The UHF of the film world.
Latest news

Marina Antunes [Celluloid 01.08.10] post apocalyptic movie review scifi

Year: 2009
Directors: Michael Spierig / Peter Spierig
Writers: Michael Spierig / Peter Spierig
IMDB: link
Trailer: link
Review by: Marina Antunes
Rating: 8.5 out of 10

[Editor's note: rochefort had a completely different take of the film at Fantastic Fest]

It’s always interesting to see what draws certain actors to certain projects. In some cases, an actor’s career trajectory is obvious while others mix things up. In the case of Oscar nominated Ethan Hawke, it’s consistently been interesting roles grounded in reality. So what possesses an actor such as Hawke to take on a film so seemingly on the outside the norm?

On the surface, Daybreakers appears to be a change of book rather than turn of the page. Michael Spierig and Peter Spierig’s follow up to their modestly successful horror comedy Undead, the story here is set in the near future, 2019 to be exact, a future where the world is populated by vampires and humans are an endangered species. Most consider their new lives as nightwalkers a step up in the evolutionary ladder but not Edward Dalton (Hawke), a haematologist working for the all powerful Bromley Marks in search for a blood substitute. Though both Dalton and the company, run by Charles Bromley (Sam Neil) are working towards the same end result, their doing so for very different reasons. Dalton wants to preserve humanity while Bromley is simply in it for the money. This is only one of the many moral layers which present themselves in the Spierig Brothers' film.

On its surface, Daybreakers is an action thriller, a film full of chases, battles, blood and gore; all of the things fans of blockbusters love and it’s all handled well. The film, uses a combination of CG and practical effects to great success and no one can fault the it for its look. It’s a clean and sleek eye popper that isn’t afraid to get dirty when it needs to. The action is well choreographed and peaks with a gorgeously captured (though brutally violent) all out feast with blood and body parts covering every inch of screen.

Though that culminates into a sellable action film, it’s what’s lying just under the surface that makes Daybreakers stick. Amongst the action is a story which parallels much of today’s reality. Here we have a world on the brink of extinction (there is only enough blood to sustain the population for a month) which is saved by a small group of people. The film ends on a bit of a cliff-hanger, likely a padding for future instalments, but there is a glimmer of hope that salvation is in the future though it will likely come at a high cost. It doesn’t take a huge leap to connect what’s going on in this fictional world with the current state of the world but the Spierig Brothers' don’t feel the need to hit the audience over the head with the message. Filmmakers with faith in their audience, there’s a refreshing thought. And that’s only the beginning as there are character arcs which come with their own sets of moral dilemmas but at the centre of it all is perhaps the ultimate evil: greed. So this is why Hawke took the role.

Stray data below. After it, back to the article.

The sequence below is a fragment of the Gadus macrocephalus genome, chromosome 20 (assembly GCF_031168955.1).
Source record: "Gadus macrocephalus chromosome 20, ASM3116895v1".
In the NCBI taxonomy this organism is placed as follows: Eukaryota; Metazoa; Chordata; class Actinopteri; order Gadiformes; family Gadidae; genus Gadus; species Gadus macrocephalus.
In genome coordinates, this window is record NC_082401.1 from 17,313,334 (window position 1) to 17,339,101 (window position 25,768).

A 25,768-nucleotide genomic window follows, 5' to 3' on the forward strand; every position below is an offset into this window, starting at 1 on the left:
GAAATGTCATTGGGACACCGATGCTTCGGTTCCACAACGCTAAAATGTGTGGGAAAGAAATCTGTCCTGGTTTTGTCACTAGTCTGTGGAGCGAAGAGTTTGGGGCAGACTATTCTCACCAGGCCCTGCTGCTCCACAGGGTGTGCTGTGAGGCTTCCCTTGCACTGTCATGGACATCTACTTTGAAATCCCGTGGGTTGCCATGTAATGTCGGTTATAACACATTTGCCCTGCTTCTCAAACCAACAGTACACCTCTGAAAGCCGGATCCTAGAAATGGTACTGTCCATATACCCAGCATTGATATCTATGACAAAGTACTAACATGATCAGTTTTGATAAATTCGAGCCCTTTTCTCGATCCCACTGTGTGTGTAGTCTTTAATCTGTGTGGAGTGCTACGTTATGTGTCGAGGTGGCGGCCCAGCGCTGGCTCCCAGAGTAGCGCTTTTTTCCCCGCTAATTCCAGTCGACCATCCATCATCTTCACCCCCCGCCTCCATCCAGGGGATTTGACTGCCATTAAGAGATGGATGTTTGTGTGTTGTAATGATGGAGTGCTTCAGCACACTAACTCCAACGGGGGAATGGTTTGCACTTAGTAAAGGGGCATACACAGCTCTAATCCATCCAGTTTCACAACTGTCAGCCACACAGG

The film trucks along at breakneck speed with the help of solid performances from Hawke and Sam Neil and Willem Dafoe who portrays the charismatic Elvis (likely not a coincidence that the salvation of the world comes, essentially, from a man named Elvis). Dafoe’s performance is a bit over the top but it balances nicely with Hawke’s controlled, low key approach to Dalton. The two make for a great duo I’d love to see re-united.

Where Daybreakers stumbles is with the script. The dialogue occasionally falls into the trap of eye rolling cheesiness and there are some problems with character interactions. In some instances, I couldn’t help but feel like the directors were asking me to take a leap of faith that the character would act in a certain way. I’m thinking specifically of a moment when Dalton has a quasi-romantic moment with a woman he barely knows. It’s quick but I found that a break in the character and in combination with a few other instances where the story seemed to jump ahead, distracting. It could be editing, the film’s running time is pretty lean at 98 minutes, but either way it’s an unnecessary distraction.

Daybreakers may not be a perfect package but it’s one that has a lot more going for it than simply good looks. There’s heart and soul here and the Spierig Brothers' attempt to make a film that is both entertaining and thought provoking is successful. This duo is on their way to big things.

You might also like


jana (11 years ago) Reply

I just read this awesome review about Daybreakers


Lotus Eater (11 years ago) Reply

I think daybreakers is gonna kick ass.

"ravenous" was a good film in my opinion.

Leave a comment